Abridgment of the Debates of Congress, from 1789 to 1856: March 4, 1789-June 1, 1796

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Stran 453 - Resolved by the senate and house of representatives of the United States of America in congress assembled (two-thirds of both houses concurring,) That the following article be proposed to the legislatures of the several states as an amendment to the constitution of the United States...
Stran 423 - An act respecting fugitives from justice, and persons escaping from the service of their masters...
Stran 241 - That Congress have no authority to interfere in the emancipation of slaves, or in the treatment of them within any of the States ; it remaining with the several States alone to provide any regulations therein, which humanity and true policy may require.
Stran 171 - To the security of a free constitution it contributes in various ways: by convincing those who are intrusted with the public administration that every valuable end of government is best answered by the enlightened confidence of the people, and by teaching the people themselves to know and to value their own rights...
Stran 450 - As soon as the war in Europe had embraced those Powers with whom the United States nave the most extensive relations, there was reason to apprehend that our intercourse with them might be interrupted, and our disposition for peace drawn into question by the suspicions too often entertained by belligerent nations.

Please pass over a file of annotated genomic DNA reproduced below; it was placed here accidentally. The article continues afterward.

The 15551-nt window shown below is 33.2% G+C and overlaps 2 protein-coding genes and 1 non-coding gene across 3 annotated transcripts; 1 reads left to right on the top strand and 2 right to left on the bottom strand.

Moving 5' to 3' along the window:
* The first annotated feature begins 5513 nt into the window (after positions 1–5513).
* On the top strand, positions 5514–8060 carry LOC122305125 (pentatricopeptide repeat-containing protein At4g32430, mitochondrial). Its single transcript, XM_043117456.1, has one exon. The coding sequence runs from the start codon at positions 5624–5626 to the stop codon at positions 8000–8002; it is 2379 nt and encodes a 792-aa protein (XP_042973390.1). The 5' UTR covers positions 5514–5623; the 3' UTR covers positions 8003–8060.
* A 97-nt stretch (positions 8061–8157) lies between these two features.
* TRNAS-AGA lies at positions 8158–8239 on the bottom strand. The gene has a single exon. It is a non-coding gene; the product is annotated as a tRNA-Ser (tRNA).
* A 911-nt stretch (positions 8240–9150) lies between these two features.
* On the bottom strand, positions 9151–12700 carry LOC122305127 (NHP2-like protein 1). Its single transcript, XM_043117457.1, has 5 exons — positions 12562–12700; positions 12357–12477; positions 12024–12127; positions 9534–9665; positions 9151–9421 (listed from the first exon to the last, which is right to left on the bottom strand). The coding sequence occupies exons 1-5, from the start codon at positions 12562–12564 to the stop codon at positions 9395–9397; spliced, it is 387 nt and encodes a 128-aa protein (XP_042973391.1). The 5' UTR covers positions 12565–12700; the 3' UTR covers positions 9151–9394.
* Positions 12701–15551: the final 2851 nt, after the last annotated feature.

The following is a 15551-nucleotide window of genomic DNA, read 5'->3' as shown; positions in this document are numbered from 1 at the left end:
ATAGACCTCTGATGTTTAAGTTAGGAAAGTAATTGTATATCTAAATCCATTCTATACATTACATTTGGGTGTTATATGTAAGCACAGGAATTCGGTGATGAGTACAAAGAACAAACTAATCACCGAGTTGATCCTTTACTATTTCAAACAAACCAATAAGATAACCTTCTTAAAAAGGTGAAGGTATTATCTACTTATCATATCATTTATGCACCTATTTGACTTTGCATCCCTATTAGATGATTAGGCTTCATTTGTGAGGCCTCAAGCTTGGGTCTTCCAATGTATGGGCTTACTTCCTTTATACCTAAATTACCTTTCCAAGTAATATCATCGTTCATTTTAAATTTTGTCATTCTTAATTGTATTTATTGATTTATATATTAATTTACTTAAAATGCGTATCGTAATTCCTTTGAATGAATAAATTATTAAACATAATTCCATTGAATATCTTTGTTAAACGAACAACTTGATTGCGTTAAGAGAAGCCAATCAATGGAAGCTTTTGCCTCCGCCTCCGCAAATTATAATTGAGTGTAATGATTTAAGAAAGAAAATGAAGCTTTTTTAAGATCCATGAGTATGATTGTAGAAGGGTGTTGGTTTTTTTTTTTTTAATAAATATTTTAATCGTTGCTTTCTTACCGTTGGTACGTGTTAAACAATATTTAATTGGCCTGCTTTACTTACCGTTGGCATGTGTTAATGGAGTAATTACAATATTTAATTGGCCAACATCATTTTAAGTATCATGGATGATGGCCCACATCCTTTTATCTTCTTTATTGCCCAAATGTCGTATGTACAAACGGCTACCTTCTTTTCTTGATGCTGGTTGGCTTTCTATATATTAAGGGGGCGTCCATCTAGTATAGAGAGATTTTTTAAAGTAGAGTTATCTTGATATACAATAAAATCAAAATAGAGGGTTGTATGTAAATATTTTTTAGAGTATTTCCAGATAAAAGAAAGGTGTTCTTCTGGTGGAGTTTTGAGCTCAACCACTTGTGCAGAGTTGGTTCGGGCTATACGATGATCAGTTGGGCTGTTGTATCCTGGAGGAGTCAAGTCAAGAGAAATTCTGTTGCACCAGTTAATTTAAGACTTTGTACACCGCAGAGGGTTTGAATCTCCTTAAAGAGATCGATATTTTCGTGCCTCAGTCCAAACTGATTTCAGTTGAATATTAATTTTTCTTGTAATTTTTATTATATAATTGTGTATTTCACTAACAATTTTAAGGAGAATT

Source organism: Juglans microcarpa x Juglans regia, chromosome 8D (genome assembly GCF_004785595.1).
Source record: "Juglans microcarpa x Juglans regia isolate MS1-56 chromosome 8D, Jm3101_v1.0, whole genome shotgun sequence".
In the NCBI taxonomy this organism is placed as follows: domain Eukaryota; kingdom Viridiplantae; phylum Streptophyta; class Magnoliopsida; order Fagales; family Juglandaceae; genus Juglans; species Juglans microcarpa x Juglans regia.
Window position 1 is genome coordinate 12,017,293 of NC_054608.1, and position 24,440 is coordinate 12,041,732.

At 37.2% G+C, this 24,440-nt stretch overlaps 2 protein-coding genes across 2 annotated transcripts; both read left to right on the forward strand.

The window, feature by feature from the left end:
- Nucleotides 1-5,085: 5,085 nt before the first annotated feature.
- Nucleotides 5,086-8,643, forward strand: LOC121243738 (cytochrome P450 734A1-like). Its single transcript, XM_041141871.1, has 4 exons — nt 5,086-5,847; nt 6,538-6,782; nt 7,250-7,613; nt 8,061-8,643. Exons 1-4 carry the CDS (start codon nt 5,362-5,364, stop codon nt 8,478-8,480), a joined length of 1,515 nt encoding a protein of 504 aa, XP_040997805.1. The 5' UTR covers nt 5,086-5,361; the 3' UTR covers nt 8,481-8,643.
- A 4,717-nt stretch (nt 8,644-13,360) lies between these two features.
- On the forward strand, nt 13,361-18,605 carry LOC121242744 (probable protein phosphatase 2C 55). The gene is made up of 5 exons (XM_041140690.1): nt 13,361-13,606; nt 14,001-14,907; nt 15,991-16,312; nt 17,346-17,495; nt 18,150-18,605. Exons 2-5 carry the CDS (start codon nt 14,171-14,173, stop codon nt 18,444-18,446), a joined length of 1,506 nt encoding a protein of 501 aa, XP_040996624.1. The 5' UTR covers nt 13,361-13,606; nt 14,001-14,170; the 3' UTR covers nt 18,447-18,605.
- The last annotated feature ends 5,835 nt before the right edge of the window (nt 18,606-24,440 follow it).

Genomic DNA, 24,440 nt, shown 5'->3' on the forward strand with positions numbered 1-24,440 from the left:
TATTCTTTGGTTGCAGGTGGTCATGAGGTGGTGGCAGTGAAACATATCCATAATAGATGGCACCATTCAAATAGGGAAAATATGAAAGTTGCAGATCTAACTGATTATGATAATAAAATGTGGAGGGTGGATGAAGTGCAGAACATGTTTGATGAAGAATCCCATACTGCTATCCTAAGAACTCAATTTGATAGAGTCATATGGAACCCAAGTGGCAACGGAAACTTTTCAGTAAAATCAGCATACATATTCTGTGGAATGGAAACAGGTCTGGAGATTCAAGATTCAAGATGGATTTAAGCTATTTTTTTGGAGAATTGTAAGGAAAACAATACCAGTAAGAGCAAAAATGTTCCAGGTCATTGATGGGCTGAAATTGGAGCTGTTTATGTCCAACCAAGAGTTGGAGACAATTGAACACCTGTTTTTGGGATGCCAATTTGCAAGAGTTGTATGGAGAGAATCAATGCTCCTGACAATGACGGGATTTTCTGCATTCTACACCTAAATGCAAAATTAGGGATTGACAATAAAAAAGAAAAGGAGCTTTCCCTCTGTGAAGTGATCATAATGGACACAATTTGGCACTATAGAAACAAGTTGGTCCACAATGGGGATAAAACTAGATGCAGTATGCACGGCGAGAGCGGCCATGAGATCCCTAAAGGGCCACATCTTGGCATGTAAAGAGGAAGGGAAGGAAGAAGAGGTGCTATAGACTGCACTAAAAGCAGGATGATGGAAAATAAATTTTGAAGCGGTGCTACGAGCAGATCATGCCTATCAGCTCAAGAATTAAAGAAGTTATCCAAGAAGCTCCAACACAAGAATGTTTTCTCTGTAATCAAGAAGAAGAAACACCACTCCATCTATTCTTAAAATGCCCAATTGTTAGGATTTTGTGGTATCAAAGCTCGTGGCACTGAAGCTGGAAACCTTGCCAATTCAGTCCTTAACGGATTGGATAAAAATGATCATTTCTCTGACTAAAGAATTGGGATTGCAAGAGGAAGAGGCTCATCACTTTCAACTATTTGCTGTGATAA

Stran 254 - I was a stranger to the circumstances which should govern it. But it was finally agreed that whatever importance had been attached to the rejection of this proposition, the preservation of the Union and of concord among the States was more important, and that therefore it would be better that the vote of rejection should be rescinded, to effect which some members should change their votes. But it was observed that this pill would be peculiarly bitter to the Southern States, and that some concomitant...
Stran 171 - Whether this desirable object will be best promoted by affording aids to seminaries of learning already established, by the institution of a national university, or by any other expedients will be well worthy of a place in the deliberations of the legislature.
Stran 10 - I must decline as inapplicable to myself any share in the personal emoluments which may be indispensably included in a permanent provision for the executive department...
Stran 451 - ... have made overtures for placing these advantages on permanent ground. A decree, however, of the National Assembly, subjecting vessels laden with provisions to be carried into their ports, and making enemy goods lawful prize in the vessel of a friend, contrary to our Treaty, though revoked at oue time as to the United States, has been since extended to their vessels also, as has been recently stated to us.
Stran 89 - I think it absolutely necessary that the President should have the power of removing from office; it will make him, in a peculiar manner, responsible for their conduct, and subject him to impeachment himself, if he suffers them to perpetrate with impunity high crimes or misdemeanors against the United States, or neglects to superintend their conduct, so as to check their excesses.

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